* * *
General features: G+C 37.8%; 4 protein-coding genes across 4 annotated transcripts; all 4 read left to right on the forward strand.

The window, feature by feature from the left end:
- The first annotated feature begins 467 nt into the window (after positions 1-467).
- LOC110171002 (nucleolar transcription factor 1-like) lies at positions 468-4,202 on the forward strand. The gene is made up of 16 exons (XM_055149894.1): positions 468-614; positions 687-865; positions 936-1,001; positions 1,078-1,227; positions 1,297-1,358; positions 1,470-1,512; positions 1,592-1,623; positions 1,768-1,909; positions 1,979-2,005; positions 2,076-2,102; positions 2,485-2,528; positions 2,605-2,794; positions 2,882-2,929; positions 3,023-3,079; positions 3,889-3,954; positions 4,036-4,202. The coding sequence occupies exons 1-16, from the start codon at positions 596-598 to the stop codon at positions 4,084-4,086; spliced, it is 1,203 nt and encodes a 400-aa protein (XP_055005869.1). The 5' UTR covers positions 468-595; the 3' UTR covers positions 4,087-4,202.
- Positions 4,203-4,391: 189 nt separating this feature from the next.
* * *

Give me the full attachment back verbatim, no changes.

General features: G+C 37.8%; 4 protein-coding genes across 4 annotated transcripts; all 4 read left to right on the forward strand.

The window, feature by feature from the left end:
- The first annotated feature begins 467 nt into the window (after positions 1-467).
- LOC110171002 (nucleolar transcription factor 1-like) lies at positions 468-4,202 on the forward strand. The gene is made up of 16 exons (XM_055149894.1): positions 468-614; positions 687-865; positions 936-1,001; positions 1,078-1,227; positions 1,297-1,358; positions 1,470-1,512; positions 1,592-1,623; positions 1,768-1,909; positions 1,979-2,005; positions 2,076-2,102; positions 2,485-2,528; positions 2,605-2,794; positions 2,882-2,929; positions 3,023-3,079; positions 3,889-3,954; positions 4,036-4,202. The coding sequence occupies exons 1-16, from the start codon at positions 596-598 to the stop codon at positions 4,084-4,086; spliced, it is 1,203 nt and encodes a 400-aa protein (XP_055005869.1). The 5' UTR covers positions 468-595; the 3' UTR covers positions 4,087-4,202.
- Positions 4,203-4,391: 189 nt separating this feature from the next.